I've been a bit lazy when it comes to posting recipes lately, mostly because I've covered most of my sarmale (cabbage leaves stuffed with pork - one glaring omission from my blog I must confess), home-made sausages, slow-roasted belly of pork and other waist-expanding goodies, like most people, I've pledged to eat a little more healthily including plenty of fish.
favourites already. Now 2014 is here and after a festive season of stuffing my face with
Fish is very popular in many areas of Romania, but particularly in the Danube Delta where fishing and cooking fish is a way of life. Bucharest has some excellent fish markets where you can get plenty of local freshwater varieties as well as fish from the Black Sea or those brought in from further afield. Back when I posted about grilled trout I included a short guide to choosing fresh fish so I thought it appropriate to publish a glossary or translation of Romanian fish (or if not indigenous to Romania, at least eaten here) so that if you are unfamiliar with the appearance of fresh fish, you can at least know what you're buying.
Salau (/sha-low/) - Zander - whitish flesh, often breaded and fried
Stiuca (/shtew-ka/) - Pike - quite boney but tasty when breaded
Pastrav (/pas-trav/) - Trout - commonly farmed in the mountainous areas
Pastrav somonat (/pas-trav so-mo-nat/) - Rainbow trout - great grilled
Crap (/crap/) - Carp - large fish, often sold as steak fillets
Biban (/bee-ban) - Perch - smallish fish, excellent skinned and fried
Caras (/ca-ras/) - Prussian carp - small-medium boney fish, sometimes used in soups
Somn (/somn/) - Wels catfish - big and thick-skinned, fries and bakes well
Novac (/no-vak/) - Bighead carp - Haven't tried this one yet
Scrumbie (/skoom-bee-ye/) - Pontic Shad - a bit boney and quite fatty
Calcan (/kal-kan/) - Turbot - A lovely tasty but pricey flat fish
Dorada (/do-rah-da/) - Gilt-head bream - Very tasty grilled on the BBQ
Macrou (/ma-crow/) - Mackerel - Oily sea fish good for grilling
Somon (/so-mon/) - Salmon - extremely versitile
Sardine (/sar-dee-ne/) - Sardines - gutted, dredged and fried - unbeatable!
Ton (/ton/) - Tuna - mostly found canned but occasionally I've seen fresh ones
Hamsie (/ham-see-ye/) - Anchovy - small fish good for frying
Creveti (/kre-vetz/) - Prawns/shrimps - You know what to do with these
Midii (/me-dee/) - Mussels - used in stews or sautéed with garlic and polenta
Raci (/rach/) - Crayfish - boiled or grilled, simlar to prawns
Homar (/ho-marr/) - Lobster - mostly found in restaurant or upmarket supermarkets
Caracatita (/kara-ka-titza/) - Octopus - you often see the small ones in markets
Sepie (/se-pee-e/) - Squid - mostly simply grilled
Those are the main types I regularly see in the fish markets and shops. There are other fish very you see from time to time but I haven't listed them all. The others are often fairly easy to work out (I'm sure you can guess which fish 'hering' is) or occasionally the imported ones bring their foreign name along with them, like levrek (the Turkish word for sea bass) even though it has a Romanian name (biban de mare).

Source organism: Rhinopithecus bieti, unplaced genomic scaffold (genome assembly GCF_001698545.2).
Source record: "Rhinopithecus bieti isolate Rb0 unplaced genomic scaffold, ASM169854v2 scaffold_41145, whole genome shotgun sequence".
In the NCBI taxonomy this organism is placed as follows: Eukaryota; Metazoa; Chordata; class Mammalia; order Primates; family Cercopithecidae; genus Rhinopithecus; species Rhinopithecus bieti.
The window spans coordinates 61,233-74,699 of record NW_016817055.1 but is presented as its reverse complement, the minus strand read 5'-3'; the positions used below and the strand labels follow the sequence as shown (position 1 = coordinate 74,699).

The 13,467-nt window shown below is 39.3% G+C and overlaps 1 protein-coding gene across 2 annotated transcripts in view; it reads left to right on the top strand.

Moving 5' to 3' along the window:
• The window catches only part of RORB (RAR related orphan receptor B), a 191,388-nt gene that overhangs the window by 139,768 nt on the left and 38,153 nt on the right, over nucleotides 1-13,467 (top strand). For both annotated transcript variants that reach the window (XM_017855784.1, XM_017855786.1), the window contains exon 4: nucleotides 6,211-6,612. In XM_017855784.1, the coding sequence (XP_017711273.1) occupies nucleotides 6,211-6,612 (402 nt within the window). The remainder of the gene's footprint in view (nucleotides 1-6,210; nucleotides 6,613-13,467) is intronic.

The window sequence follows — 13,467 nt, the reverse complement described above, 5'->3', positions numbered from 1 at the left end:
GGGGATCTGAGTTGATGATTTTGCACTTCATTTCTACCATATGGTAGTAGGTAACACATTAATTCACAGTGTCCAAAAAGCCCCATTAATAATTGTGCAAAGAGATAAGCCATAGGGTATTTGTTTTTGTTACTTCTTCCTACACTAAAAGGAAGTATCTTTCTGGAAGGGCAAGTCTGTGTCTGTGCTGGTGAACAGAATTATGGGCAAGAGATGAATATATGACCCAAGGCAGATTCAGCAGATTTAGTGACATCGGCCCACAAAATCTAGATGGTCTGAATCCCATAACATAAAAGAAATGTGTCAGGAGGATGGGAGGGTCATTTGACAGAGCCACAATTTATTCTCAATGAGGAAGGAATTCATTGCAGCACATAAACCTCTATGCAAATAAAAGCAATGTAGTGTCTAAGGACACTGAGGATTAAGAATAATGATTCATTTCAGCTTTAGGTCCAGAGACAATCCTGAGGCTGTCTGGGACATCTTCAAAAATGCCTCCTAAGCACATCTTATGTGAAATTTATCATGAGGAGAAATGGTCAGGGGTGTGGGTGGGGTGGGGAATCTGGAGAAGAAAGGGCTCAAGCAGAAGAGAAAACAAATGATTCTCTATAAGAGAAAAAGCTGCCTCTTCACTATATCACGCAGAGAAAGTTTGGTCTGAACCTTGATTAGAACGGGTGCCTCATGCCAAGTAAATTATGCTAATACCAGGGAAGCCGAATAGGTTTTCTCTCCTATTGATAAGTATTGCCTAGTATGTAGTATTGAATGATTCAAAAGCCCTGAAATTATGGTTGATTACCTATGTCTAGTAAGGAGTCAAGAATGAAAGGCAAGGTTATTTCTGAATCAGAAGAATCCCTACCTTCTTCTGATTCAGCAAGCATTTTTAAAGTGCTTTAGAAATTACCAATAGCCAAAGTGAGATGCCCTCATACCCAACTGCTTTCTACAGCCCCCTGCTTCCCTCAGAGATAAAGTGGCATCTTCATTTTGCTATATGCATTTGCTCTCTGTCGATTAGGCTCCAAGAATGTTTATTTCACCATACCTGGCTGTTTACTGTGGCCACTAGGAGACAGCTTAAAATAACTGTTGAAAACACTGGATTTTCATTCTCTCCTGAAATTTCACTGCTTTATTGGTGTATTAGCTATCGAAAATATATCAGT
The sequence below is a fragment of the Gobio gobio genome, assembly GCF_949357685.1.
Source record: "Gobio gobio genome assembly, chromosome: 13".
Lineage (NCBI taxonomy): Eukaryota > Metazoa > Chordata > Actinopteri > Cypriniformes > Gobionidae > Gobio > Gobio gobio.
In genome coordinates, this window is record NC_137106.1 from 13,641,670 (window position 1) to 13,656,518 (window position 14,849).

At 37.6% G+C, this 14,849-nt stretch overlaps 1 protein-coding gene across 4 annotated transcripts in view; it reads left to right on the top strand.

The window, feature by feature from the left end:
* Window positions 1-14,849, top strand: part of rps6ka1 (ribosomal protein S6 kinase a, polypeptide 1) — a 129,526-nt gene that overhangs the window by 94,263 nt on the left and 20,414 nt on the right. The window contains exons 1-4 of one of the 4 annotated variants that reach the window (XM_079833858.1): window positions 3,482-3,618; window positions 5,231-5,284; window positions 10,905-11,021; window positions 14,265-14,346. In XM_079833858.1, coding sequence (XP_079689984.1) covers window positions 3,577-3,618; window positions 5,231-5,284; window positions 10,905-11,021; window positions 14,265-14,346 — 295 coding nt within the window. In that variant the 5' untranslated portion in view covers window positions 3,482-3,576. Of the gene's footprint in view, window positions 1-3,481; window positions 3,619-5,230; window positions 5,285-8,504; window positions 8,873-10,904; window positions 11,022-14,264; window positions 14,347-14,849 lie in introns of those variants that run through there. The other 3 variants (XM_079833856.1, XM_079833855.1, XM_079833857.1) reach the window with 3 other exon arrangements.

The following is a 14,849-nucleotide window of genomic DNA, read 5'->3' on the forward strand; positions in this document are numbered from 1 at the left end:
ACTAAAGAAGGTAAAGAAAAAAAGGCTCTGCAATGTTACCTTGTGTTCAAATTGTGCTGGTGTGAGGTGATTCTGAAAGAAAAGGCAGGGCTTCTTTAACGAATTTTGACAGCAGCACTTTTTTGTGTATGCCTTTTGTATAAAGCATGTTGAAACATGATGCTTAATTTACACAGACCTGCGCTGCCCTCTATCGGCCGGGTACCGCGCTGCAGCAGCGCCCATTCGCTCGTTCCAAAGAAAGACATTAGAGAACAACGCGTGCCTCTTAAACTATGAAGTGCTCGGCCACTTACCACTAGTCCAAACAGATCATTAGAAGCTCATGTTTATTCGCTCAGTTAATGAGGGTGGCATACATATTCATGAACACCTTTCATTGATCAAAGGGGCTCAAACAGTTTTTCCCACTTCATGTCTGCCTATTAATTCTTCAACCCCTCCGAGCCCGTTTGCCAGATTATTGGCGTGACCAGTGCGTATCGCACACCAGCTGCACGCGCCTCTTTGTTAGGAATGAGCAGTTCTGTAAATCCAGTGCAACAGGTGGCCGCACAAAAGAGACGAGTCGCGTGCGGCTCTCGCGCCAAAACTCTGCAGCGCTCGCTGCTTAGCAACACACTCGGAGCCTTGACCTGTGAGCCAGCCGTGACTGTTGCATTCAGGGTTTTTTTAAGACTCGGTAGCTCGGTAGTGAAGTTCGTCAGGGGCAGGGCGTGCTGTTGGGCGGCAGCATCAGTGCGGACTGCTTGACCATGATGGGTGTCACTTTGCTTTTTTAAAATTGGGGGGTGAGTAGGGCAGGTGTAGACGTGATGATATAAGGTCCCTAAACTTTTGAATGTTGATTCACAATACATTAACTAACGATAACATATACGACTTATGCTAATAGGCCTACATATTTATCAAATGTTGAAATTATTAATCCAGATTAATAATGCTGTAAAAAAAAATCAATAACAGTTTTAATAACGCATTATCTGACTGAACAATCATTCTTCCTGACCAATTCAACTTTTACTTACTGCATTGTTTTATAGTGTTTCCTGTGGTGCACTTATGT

Are there any very traditionally-used fish I've missed? What are your favourite traditional fish recipes?
This is Ms
Romfoody’s grandmother’s meatball recipe. The sauce is a simple tomato sauce
made from ‘bulion’, which in the countryside the village cooks make in large
quantities late in the summer to
provide them with tomato pasta throughout the
winter. Meatballs, or ‘chiftele’, are quite common in Romania and I suspect the
word, which is pronounced ‘kif-te-le’ is related to the Turkish ‘kofte’. It can
be served with a variety of things, such as mashed potato (cartofi piure),
polenta (mamaliga) or homemade pasta (taitei de casa).
mins (if you multi-task)
For two people
onion, finely chopped
1 tbs of oil
plus more for shallow frying
1 tbs of
and any other fresh herbs you have handy, parsley or dill if you have it.
2-3 tbs of
tbs of concentrate tomato paste
½ cup of
water (more can be added later if the sauce needs thinning out)
1 tbs flour
of garlic (or more if you like it like that), thinly sliced
1 bay leaf
pepper to taste
1. Warm the
oil in a saucepan and mix in the tomato paste very well and stir for a couple
of minutes until well incorporated.
2. Add the
water and blend in. Then leave to simmer gently for 7 minutes, stirring from
time to time.
3. Next, add
the tablespoon of flour and mix well, and the seasoning, fresh herbs, the bay
leaf, and the chopped garlic, and simmer for about another 10 minutes, stirring
from time to time.
4. You know
that the sauce is ready when you get a kind of slightly denser layer on the top
of the sauce. As this layer thickens (through further reduction) so the flavour
intensifies. It’s up to you how wet/sticky/intense/diluted you want it.
Thoroughly mix the minced meat, onion, herbs and spices, and the egg together
in a bowl.
6. If the
meat isn’t particularly fatty, add the oil. If it has its own fat, you can skip
7. Add the
water (if needed – it might be that the egg was enough, depending on its size),
knead, and form into balls (with wet hands) about the size of a large walnut,
and put to one side.
8. Heat some
more oil in a pan (about 1cm of oil) and brown the meatballs all over. Remove
to a dish with a slotted spoon to drain.
9. Pour the
hot sauce over the meatball (or add the meatballs to the sauce), leave on the
warm stove for ten minutes while you prepare the accompanying dishes and plate,
then serve. You can garnish the sauce with fresh chopped parsley or mint (or a